Economics 27Â Â and these costs could include the installation of more than one light at each intersection or costs to bring electrical power to the intersection. A question about where state DOTs obtained funding to install isolated rural intersection lighting was included in the survey and the responses are given in FigureÂ 22. State funds made up the most common answer (95%), followed by federal (83%) and local (64%) funds. âOtherâ responses (10%) referred to joint state/federal funding or specific federal program funds such as the Highway Safety Improvement Program (HSIP). Only a few reports from the literature review identified the specific sources of funding for projects to install isolated rural intersection lighting. Leipholtz (2017) reported that 90% of the cost to illuminate 15 rural intersections came from HSIP funds, with the remaining 10% coming from the county or state. As mentioned previously, if a particular intersection was going to be illuminated at the request of a local municipality, state (e.g., Nebraska 2006), or county (Wright County [MN] 2002) agencies might require that municipality to pay to install and/or maintain the lighting system. Economic Analysis of Rural Intersection Lighting Understanding the costs of installing and operating isolated rural intersection lighting is one component of elucidating the entire economic picture, but it is also important to be able to quantify, in terms of dollars, the safety benefits so that public investment in lighting these loca- tions can be justified. Survey participants were asked questions about whether and how they went about performing any economic analyses for rural intersection lighting before installing (FigureÂ 23). Of the respon- dents, 37% of agencies reported never conducting an economic analysis, and another 29% reported performing one only rarely. Only 12% performed an economic analysis for rural intersections often. Given that one of the challenges of performing an economic analysis for roadway lighting is determining the economic value of improved safety, another question asked survey participants whether they attempt to determine the economic value of reduced crashes related to isolated rural intersection lighting (FigureÂ 24). Less than 40% of respondents (16 total) stated that they did so. A similar percentage (45%, 19 respondents) reported using the economic value of reduced nighttime crashes from rural intersection lighting in an economic analysis (FigureÂ 25). Based on FiguresÂ 24 and 25, more than one-half of state DOTs responding to the survey do not appear to have reliable information about the economic value of reduced nighttime crashes Figure 22. Responses to âWhat source(s) of funding has your agency used to install isolated rural intersection lighting?â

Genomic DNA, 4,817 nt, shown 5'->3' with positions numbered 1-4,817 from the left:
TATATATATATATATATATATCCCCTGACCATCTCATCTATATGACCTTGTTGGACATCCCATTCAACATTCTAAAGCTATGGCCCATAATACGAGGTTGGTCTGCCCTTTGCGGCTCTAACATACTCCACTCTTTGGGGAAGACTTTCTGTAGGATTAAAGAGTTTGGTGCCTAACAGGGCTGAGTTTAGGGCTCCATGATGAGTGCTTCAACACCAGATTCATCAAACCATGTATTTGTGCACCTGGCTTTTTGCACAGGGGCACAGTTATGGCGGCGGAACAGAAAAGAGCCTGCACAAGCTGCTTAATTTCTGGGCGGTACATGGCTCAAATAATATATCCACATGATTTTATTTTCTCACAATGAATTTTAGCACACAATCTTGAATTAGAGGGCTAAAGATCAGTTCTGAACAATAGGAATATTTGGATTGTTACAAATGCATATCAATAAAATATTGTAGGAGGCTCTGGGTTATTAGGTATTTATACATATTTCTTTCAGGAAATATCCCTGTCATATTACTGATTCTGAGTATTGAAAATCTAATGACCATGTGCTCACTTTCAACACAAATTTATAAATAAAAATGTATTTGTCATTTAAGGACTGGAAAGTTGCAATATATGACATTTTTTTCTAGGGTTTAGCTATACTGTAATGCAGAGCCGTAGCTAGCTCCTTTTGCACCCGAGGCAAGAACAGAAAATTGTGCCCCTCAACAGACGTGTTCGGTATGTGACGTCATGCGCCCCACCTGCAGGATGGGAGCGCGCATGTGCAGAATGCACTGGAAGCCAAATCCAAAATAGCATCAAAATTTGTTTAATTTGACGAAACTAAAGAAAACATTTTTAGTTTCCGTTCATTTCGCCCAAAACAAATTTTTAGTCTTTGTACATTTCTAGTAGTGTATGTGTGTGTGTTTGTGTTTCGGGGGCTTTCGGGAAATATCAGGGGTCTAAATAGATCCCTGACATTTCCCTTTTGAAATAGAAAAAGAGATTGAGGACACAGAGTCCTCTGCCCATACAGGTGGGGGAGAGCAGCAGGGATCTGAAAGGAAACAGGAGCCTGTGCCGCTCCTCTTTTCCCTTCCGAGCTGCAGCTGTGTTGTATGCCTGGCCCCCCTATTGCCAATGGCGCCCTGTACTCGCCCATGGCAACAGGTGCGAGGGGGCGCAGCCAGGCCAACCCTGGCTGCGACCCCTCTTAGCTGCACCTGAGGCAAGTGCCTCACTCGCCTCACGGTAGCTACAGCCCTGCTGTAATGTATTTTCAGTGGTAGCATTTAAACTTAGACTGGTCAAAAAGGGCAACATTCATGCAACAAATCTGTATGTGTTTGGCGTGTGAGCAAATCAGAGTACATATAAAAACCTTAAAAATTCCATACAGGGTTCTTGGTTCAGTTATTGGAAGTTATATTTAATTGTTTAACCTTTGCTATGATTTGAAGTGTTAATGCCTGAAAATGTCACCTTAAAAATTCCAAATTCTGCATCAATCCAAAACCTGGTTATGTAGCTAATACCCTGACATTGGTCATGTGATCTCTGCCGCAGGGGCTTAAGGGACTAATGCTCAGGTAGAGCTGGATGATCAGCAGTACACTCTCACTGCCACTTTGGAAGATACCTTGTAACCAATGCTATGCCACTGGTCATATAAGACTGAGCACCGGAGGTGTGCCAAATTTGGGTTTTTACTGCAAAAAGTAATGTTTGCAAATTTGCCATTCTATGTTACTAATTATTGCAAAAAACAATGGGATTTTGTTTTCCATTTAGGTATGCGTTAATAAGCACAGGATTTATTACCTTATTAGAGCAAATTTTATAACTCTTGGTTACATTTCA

28 Lighting Practices for Isolated Rural Intersections Figure 23. Responses to âHow often does your agency perform an economic analysis before installing isolated rural intersection lighting?â Figure 24. Responses to âDoes your agency attempt to determine the economic value of reduced crashes or other benefits of isolated rural intersection lighting?â Figure 25. Responses to âDoes your agency consider the economic value of crash reductions in any benefit/cost or life cycle cost analyses?â
Economics 29Â Â from rural intersection lighting with which to make informed economic benefit/cost analyses. Indeed, when asked how often rural intersections could be reliably determined to have an overall net economic benefit (FigureÂ 26), only 28 survey respondents provided an answer to this question. Of those who did, 46% said âsometimes,â âoften,â or âalways,â while the remaining 54% responded either âneverâ or ârarely.â This response seems to contradict the findings from the literature review (see ChapterÂ 4, Impacts), which indicated that isolated rural intersection lighting was generally beneficial with a benefit/cost ratio greater than 1. Most of the literature review sources were analyzing the overall effects of lighting on a statewide or regionwide basis, rather than for a single or a small number of installations in a local area. Figure 26. Responses to âIf assessed by your agency, how often does isolated rural intersection lighting achieve a net benefit compared to its costs?â